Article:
A lot has been written about Darren Aronofsky’s Black Swan, both in the mainstream media and even here on TNB. It was an important feature of Matt Baldwin’s “When Stupid People Go To Smart Movies,” and was also mentioned in “Legacy, Lightcycles, and Lady Gaga,” a discussion between Cynthia Hawkins and Gloria Harrison. As it happens, I’ve also tapped Ms. Hawkins, who has become TNB’s resident film expert, for a post about Black Swan. Below you’ll find a conversation she and I recently had about how audiences perceive independent films compared to those built using the more traditional Hollywood model, as well as some questions for you, the TNB reader. Thanks in advance for sharing your time and thoughts with us.

Richard Cox: Black Swan is everything I love in a film. It plays with the nature of reality, with the subjective human experience, and it takes the viewer on a visceral ride that never lets you catch your breath. But based on description alone, it’s not the sort of film you would expect to pull in big audiences. A dark, psychological thriller set in the world of ballet?

Cynthia Hawkins:Add to that the art-house look of it, with its tight shots of what seem to be handheld digital cameras recording the surreal experiences of Nina, and the mere fact that it’s Aronofsky.Even so, Black Swan might be his most accessible film to date.Working with the plot of Swan Lake does at least two mainstream things for him:It produces a traditional story arc and creates suspense (not in what’s going to happen but how).

RC: It’s interesting how much attention is given to Aronofsky’s technique. For me it often feels like a reality-show camera crew is following her every move, which only adds to the authentic feel of the film. And I’m glad that larger audiences are finally being introduced to Aronofsky’s work. I feel like he brings something to movie-making that is increasingly missing: actual, old-fashioned storytelling.

CH:And following her very closely, almost claustrophobically close.There are several scenes in which it feels like we’re stalking Nina with our noses just inches from that tight swirl of her ballerina bun.Yes, actual, old-fashioned storytelling, and more often than not a story born of a character’s internal conflicts.That’s what draws me into Aronofsky films again and again, these intense character studies he’s so good at.And then when you add the “reality-show” effect to something like The Wrestler or Black Swan it ratchets up the levels of voyeurism and complicity.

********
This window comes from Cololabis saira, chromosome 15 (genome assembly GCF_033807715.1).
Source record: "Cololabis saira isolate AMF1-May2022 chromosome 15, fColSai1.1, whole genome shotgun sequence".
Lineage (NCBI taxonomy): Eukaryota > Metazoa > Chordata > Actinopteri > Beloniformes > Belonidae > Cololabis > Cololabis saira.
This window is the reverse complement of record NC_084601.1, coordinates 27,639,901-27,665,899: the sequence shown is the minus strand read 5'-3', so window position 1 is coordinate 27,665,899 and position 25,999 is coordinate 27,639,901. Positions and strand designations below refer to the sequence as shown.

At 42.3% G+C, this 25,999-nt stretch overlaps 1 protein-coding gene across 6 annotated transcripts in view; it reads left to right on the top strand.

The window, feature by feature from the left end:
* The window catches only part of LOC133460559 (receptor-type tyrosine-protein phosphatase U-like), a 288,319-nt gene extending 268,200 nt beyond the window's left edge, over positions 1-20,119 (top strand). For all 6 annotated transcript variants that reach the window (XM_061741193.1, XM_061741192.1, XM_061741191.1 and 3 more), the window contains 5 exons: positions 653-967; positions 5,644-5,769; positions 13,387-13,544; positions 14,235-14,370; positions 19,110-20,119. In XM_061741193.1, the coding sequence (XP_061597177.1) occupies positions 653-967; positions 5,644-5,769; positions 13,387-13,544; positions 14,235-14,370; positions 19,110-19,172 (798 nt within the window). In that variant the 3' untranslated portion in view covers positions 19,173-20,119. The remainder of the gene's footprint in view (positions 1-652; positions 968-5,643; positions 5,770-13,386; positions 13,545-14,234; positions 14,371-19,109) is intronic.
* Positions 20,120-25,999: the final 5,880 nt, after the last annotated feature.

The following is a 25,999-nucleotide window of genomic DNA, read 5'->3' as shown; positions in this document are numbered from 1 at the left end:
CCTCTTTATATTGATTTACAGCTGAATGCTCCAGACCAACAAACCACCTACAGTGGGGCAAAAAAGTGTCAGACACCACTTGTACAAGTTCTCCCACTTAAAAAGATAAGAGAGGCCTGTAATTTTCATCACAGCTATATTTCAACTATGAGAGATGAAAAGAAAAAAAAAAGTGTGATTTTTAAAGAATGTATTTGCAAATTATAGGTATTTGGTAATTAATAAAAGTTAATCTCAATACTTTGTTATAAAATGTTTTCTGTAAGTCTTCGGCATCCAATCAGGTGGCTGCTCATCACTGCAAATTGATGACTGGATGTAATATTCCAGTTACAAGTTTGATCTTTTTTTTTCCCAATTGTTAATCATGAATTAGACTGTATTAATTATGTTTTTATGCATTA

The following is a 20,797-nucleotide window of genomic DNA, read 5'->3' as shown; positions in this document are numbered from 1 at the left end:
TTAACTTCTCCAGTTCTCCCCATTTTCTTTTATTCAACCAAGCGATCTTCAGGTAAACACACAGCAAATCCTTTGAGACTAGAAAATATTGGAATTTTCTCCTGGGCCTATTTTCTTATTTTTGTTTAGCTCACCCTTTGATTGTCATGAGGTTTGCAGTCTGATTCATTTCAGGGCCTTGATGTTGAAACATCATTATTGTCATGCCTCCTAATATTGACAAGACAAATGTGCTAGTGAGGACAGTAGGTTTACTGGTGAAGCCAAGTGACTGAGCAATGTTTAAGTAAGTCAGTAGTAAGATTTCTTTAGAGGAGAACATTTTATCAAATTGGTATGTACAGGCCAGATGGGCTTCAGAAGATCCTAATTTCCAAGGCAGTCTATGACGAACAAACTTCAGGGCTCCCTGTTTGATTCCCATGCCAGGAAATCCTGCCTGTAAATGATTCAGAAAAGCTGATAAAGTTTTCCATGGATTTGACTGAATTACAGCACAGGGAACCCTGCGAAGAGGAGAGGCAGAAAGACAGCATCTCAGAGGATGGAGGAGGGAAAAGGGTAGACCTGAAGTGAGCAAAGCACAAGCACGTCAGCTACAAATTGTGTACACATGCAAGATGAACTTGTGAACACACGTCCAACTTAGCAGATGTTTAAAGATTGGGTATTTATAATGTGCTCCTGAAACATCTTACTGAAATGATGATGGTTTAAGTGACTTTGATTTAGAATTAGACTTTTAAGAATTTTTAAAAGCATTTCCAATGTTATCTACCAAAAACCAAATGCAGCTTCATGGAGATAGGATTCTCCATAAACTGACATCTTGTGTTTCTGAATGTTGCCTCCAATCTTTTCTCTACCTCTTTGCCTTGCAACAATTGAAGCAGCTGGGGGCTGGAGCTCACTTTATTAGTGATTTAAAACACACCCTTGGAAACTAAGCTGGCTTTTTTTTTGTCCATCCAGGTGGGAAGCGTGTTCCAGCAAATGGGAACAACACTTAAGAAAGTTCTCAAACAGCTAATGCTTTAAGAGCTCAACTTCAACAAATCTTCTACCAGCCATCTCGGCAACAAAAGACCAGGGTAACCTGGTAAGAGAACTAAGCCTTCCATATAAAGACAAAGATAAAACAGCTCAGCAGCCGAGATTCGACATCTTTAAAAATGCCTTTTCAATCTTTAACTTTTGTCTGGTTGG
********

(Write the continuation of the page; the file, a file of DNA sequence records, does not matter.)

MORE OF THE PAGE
RC: You’re absolutely right about his films exploring the essence of humanity and the internal conflicts that drive us…and sometimes drive us insane. It’s the same thing that drew me to Aronofsky’s Requiem for a Dream, which has long been one of my favorite films. I enjoy it when stories unnerve me, and when they explore the tapestry of human emotion, extreme or subtle, good or bad. It surprises me how so many films get made that don’t attempt to do so, like many mainstream, bigger budget projects that often seem to contain obligatory over-the-top action and obvious humor.And yet plenty of my friends express almost the opposite opinion, that they enjoy mindlessly entertaining films because they’re looking for an escape from real life.

CH:I can see that, in a way.I suppose this is why I’m such a big fan of blockbusters like Inception or the Abrams Star Trek, films that use their movie magic to transport you someplace you couldn’t necessarily experience otherwise.But then there are the unimaginative mainstream films like Little Fockers and The A-Team, etc.I have this theory that those types of films are appreciated less for their sense of escape and more for the comfort of the “known.”You know the jokes.You know the plots.You know the characters.Everything’s familiar here.Safe.

There’s not a lot to be gained from “safe” though.I always leave movies that invest themselves in complex characters and experiences, dark or otherwise, feeling a little more attuned to the world, like everything’s suddenly more vivid and resonant and meaningful.Sometimes it’s better to tap into that tapestry of human emotion, as you describe it, for better or worse, than to check out from it.